And how do you go about getting a star registered with the International Star Registry? In the past, naming a star was primarily done by members of professional astronomy societies, and this tradition carried on into the century. However, in recent decades, amateur astronomers have become more prominent in naming stars. Indeed, many of them choose amateur stars rather than those registered with the International Astronomical Union (IAU).
International Star Registry started in 1979 with a simple concept. Named after the first planet from the Sol system discovered around our own solar system, it was hoped that naming a star would increase interest in space travel. A star is a celestial body, approximately the size of a planet, which can rotate rapidly. Since no one yet knows exactly how stars form and evolve, the International Star Registry was designed to provide naming guidance for people who wish to name a star.
Originally, the list included only those stellar objects whose names were consistent with scientific names. In addition to the planets Venus, Jupiter, Saturn, Uranus, Neptune, and Pluto, the star system also had twelve satellites, namely, Halley, Hale-Bopp, Aldrin, MEarth, Gloster, Vesta, Pallas, Rhea, Galileo, Hebe, and Cassiopeia. The list still includes over five hundred stars and constellations, but is constantly being refined and updated. The International Star Registry now includes over one thousand additional celestial bodies.
Naming a star after a woman is not uncommon, and many female astronomers participate in star registration through the International Astronomical Association. This organization helps to promote and further the science of astronomy and space exploration through the granting, promoting, and publicizing of awards and fellowships. There are many ways to get involved, including naming a star, designing your own star chart, and joining the organization of interest. All these activities help in educating the public about space, time, astronomy, and the universe.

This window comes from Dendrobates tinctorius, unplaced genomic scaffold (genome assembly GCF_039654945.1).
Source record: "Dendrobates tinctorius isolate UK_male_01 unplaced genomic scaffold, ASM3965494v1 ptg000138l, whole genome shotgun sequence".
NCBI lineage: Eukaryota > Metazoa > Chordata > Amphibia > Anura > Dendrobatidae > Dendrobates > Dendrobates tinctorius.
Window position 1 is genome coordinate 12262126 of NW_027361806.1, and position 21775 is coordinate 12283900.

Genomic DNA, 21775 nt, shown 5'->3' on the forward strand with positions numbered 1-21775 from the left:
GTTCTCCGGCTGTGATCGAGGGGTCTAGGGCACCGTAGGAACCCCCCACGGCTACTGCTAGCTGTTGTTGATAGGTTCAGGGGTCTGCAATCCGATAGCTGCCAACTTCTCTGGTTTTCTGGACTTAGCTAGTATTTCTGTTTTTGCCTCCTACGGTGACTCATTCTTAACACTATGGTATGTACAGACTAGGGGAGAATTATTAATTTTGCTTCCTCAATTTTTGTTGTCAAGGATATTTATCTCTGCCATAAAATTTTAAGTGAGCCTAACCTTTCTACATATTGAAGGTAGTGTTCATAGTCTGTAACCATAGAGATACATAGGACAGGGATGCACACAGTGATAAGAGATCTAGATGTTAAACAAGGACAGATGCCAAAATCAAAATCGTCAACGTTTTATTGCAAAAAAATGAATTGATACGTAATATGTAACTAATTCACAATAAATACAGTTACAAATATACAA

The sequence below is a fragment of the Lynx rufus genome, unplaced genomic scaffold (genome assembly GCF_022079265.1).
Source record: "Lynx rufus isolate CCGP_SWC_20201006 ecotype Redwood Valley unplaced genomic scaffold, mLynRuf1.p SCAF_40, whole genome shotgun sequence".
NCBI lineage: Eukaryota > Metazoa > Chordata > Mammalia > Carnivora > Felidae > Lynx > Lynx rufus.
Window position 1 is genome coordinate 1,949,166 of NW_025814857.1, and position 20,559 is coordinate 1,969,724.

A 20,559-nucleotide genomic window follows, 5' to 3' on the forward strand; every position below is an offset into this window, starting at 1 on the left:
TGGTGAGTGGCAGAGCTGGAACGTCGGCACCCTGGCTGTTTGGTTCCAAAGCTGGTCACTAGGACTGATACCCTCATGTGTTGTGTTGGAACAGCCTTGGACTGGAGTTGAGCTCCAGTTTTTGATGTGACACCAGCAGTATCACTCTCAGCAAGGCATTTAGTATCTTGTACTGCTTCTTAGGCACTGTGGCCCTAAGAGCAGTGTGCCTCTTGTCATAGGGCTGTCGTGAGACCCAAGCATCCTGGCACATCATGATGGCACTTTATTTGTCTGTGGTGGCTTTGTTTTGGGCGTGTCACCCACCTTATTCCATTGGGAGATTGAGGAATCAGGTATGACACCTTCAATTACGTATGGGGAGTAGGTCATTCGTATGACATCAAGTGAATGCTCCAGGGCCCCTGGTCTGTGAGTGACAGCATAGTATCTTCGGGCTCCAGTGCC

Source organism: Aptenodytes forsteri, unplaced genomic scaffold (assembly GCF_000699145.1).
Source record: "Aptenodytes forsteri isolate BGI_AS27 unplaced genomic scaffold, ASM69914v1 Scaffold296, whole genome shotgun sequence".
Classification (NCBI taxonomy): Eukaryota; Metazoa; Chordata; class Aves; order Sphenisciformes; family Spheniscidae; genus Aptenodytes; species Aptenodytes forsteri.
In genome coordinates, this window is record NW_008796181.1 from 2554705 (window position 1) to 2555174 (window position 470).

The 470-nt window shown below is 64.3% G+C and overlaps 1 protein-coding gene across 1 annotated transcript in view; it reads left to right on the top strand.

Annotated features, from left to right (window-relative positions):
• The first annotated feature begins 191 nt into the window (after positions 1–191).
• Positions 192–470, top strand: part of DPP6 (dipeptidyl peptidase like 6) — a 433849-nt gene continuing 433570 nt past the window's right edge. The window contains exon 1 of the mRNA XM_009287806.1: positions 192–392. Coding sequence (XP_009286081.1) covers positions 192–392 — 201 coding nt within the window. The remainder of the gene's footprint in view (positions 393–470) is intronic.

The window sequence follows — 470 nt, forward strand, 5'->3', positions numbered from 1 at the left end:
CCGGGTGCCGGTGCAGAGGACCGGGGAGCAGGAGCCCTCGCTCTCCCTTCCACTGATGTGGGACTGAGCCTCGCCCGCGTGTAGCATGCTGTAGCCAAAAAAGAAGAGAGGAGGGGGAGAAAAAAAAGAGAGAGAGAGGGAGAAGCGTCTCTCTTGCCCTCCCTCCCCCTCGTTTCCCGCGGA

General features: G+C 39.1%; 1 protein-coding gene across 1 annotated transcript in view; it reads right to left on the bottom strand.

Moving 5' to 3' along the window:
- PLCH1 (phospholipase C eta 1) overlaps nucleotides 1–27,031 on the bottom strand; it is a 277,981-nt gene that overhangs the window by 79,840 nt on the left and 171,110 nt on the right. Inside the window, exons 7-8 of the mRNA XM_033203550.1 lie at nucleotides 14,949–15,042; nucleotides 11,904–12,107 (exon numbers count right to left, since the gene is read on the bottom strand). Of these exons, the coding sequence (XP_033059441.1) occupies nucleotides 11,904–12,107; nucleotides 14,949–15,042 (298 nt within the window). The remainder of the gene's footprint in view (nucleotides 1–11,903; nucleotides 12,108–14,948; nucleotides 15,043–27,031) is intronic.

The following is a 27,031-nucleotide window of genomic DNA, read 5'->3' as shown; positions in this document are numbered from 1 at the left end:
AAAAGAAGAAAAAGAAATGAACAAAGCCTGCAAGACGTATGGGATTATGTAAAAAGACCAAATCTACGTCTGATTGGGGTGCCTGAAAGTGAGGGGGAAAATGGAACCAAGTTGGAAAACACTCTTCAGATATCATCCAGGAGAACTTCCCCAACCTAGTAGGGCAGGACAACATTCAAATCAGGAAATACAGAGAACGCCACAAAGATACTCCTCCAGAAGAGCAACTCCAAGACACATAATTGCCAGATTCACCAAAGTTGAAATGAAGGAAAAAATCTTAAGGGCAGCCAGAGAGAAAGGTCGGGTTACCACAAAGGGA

Before selecting a star for a woman, you should consult with a professional at a reputable institution of higher learning who specializes in celestial navigation.You will be provided name a star after someone with a star chart, with letters on each quarter of the chart designated to constellations and other celestial bodies. You would then choose a star in the catalog that are closest to your star chart, and which also happens to be an actual star in your skies. For instance, if your star is Vega, you could select Vega, to complete the formation sequence for the new name.
If you are getting ready to take your first sky tour, be sure to let your guide know which star is your first one, so that he/she can point it out to you when you get back. Remember, naming a star is more than choosing a name out of a book; it is selecting the name of a particular constellation in the skies which will help you to understand more fully the ways by which the heavens were created and organized. Your guide will teach you all you need to know about naming constellations, and the creation of the entire solar system